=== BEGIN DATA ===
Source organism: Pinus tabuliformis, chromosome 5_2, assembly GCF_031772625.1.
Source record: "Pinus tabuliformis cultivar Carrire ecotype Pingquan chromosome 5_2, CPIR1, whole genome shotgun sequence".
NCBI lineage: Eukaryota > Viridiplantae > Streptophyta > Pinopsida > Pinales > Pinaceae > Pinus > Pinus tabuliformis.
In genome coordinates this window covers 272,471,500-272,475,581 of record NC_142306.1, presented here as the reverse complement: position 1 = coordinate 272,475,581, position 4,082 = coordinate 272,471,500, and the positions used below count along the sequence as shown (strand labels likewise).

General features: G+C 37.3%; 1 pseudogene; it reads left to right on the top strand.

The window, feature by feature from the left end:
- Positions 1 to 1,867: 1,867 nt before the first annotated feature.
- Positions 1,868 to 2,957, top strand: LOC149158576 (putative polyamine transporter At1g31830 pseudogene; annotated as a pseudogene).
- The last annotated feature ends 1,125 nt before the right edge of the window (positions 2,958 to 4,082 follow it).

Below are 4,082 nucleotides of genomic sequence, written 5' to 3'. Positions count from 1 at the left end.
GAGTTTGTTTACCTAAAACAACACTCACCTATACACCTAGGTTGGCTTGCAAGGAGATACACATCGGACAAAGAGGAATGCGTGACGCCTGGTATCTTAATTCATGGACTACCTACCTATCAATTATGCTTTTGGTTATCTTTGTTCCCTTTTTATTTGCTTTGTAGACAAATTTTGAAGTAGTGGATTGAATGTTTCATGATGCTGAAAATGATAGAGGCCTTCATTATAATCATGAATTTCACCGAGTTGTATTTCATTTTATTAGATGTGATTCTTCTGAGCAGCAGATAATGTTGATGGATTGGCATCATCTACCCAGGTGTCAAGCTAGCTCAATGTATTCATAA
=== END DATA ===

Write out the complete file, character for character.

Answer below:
Source organism: Pinus tabuliformis, chromosome 5_2, assembly GCF_031772625.1.
Source record: "Pinus tabuliformis cultivar Carrire ecotype Pingquan chromosome 5_2, CPIR1, whole genome shotgun sequence".
NCBI lineage: Eukaryota > Viridiplantae > Streptophyta > Pinopsida > Pinales > Pinaceae > Pinus > Pinus tabuliformis.
In genome coordinates this window covers 272,471,500-272,475,581 of record NC_142306.1, presented here as the reverse complement: position 1 = coordinate 272,475,581, position 4,082 = coordinate 272,471,500, and the positions used below count along the sequence as shown (strand labels likewise).

General features: G+C 37.3%; 1 pseudogene; it reads left to right on the top strand.

The window, feature by feature from the left end:
- Positions 1 to 1,867: 1,867 nt before the first annotated feature.
- Positions 1,868 to 2,957, top strand: LOC149158576 (putative polyamine transporter At1g31830 pseudogene; annotated as a pseudogene).
- The last annotated feature ends 1,125 nt before the right edge of the window (positions 2,958 to 4,082 follow it).

Below are 4,082 nucleotides of genomic sequence, written 5' to 3'. Positions count from 1 at the left end.
GAGTTTGTTTACCTAAAACAACACTCACCTATACACCTAGGTTGGCTTGCAAGGAGATACACATCGGACAAAGAGGAATGCGTGACGCCTGGTATCTTAATTCATGGACTACCTACCTATCAATTATGCTTTTGGTTATCTTTGTTCCCTTTTTATTTGCTTTGTAGACAAATTTTGAAGTAGTGGATTGAATGTTTCATGATGCTGAAAATGATAGAGGCCTTCATTATAATCATGAATTTCACCGAGTTGTATTTCATTTTATTAGATGTGATTCTTCTGAGCAGCAGATAATGTTGATGGATTGGCATCATCTACCCAGGTGTCAAGCTAGCTCAATGTATTCATAA